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Section Title Primary information Description and Notes Suggested resources
Lesson Length The expected lesson length will be approximately one hour

Some variation possible.

Assessment Level 1

Students The lesson is suitable for KS3 and KS4 students Since this is a new specification, the lesson is suitable for Year 7 to 9 students and differentiated by outcome  
Overall Focus The lesson focus, as part of a series, will be introducing and consolidating the student's knowledge and practical application of e-safety principles and good Internet practice. This lesson will be more more practical with aspects to reinforce the learning and understanding introduced in the previous lesson

Lesson Links: 1, 3, 4, 5, 6, 7, 8, 9, 10, 11, 12, 13, 14, 15, 16, 17, 18, 19, 20, 21, 22, 23, 24, 25, 26, 27, 28, 29, 30, 31, 32, 33, 34, 35, 36, 37, 38, 39

Key words e-safety, data, information, acceptable use policy, strong password, malware, permissions These words need to be reinforced throughout the series of lessons  BBC bitesize for 10-12 year olds

Using e-safety principles on work

Using strong passwords

Evidence could be provided from a blog entry on what they have learnt about e-safety and/or answers to a safety quiz demonstrating knowledge of key issues. Further evidence from use of passwords and responsible use of the school equipment.  
Key Questions Some questions to get learners thinking about the topics

Some questions can be embedded into the class and group activities, or put on the board:

What does it mean to be "safe" on-line?  Can people get into our homes and schools?  Who is more vulnerable?  How can people be protected?  How can we protect ourselves?  What are the main dangers?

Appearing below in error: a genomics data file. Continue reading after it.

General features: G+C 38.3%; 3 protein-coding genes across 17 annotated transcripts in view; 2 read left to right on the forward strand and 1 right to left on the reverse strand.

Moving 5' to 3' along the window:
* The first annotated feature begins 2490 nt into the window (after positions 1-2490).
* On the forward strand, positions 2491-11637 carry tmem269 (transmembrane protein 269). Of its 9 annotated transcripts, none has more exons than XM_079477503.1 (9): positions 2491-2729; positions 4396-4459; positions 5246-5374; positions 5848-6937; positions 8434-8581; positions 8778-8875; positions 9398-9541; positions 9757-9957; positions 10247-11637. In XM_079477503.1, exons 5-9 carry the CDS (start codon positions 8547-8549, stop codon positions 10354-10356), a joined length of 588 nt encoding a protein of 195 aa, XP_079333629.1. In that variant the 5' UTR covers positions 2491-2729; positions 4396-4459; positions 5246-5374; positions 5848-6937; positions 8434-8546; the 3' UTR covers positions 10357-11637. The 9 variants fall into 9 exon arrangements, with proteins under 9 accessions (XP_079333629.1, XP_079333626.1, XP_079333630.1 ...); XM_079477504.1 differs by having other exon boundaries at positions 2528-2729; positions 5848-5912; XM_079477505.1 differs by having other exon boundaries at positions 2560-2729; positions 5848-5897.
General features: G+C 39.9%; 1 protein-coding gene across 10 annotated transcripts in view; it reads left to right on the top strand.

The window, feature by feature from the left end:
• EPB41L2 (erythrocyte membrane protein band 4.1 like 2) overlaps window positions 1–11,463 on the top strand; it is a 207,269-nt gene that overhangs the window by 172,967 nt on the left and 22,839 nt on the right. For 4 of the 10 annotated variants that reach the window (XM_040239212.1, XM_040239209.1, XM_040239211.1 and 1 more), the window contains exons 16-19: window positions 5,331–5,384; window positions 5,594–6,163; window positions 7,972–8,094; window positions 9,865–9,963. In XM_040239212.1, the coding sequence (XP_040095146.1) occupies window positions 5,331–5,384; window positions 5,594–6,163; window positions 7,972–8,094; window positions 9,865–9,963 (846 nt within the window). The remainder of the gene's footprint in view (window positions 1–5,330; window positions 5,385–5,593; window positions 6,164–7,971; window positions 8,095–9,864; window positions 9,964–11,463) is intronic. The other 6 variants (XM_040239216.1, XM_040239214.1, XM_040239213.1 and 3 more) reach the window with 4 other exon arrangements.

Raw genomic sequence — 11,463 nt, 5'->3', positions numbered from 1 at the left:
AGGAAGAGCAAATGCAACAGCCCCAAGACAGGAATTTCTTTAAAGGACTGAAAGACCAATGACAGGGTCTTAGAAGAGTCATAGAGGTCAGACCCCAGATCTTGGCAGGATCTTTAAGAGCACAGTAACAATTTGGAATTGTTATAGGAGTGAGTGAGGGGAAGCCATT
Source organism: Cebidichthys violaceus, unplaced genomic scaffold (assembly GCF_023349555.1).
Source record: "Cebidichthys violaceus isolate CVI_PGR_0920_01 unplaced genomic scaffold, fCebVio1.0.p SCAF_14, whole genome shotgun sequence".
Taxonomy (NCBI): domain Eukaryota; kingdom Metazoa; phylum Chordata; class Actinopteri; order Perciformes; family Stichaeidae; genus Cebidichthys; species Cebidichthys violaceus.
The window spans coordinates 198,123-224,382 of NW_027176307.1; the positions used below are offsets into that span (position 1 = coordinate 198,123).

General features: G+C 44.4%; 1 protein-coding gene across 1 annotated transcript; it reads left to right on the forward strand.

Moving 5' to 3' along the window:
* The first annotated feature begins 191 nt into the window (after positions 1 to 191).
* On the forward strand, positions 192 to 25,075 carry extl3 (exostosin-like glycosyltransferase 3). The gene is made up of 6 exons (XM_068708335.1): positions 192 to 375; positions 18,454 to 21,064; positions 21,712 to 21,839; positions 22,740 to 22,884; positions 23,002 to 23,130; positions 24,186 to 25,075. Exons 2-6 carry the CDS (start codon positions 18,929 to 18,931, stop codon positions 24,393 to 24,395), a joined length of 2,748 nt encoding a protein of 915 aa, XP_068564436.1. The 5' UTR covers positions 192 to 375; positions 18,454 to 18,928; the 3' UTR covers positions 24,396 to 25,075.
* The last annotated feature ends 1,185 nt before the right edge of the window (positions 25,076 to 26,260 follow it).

Why is it good to listen to more experienced people?  What can they do to help us or guide us?

What makes a "good" password?  Who should you share passwords with?  What makes a good password practice?   Is password a good password to use?

Who should you be aware of on-line?  What are the dangers?   Some examples of Malware and Phishing would be good to show.  Have they really won £10,000,000 from an African mining company?

What is cyber bullying?  What are the signs?  How can it be prevented? 

Who knows what you do on-line?  How can they use the information?

How reliable is the Internet?  How do you know what is good or bad information?  How can you check?

Learning Objectives
  • To describe and explain some of the key aspects of e-safety.  How does this affect individuals or society?
  • To describe and explain their own personal responsibility in relation to e-safety and passwords
The students need to be introduced to a range of e-safety issues and discussion points and allowed to form opinions about these in groups and as a whole class.  If you are using the Learning Machine learning system, students can add their comments and material to this site as evidence of their growing understanding.  The site, if used consistently, will show progression via charts of activity and outcomes.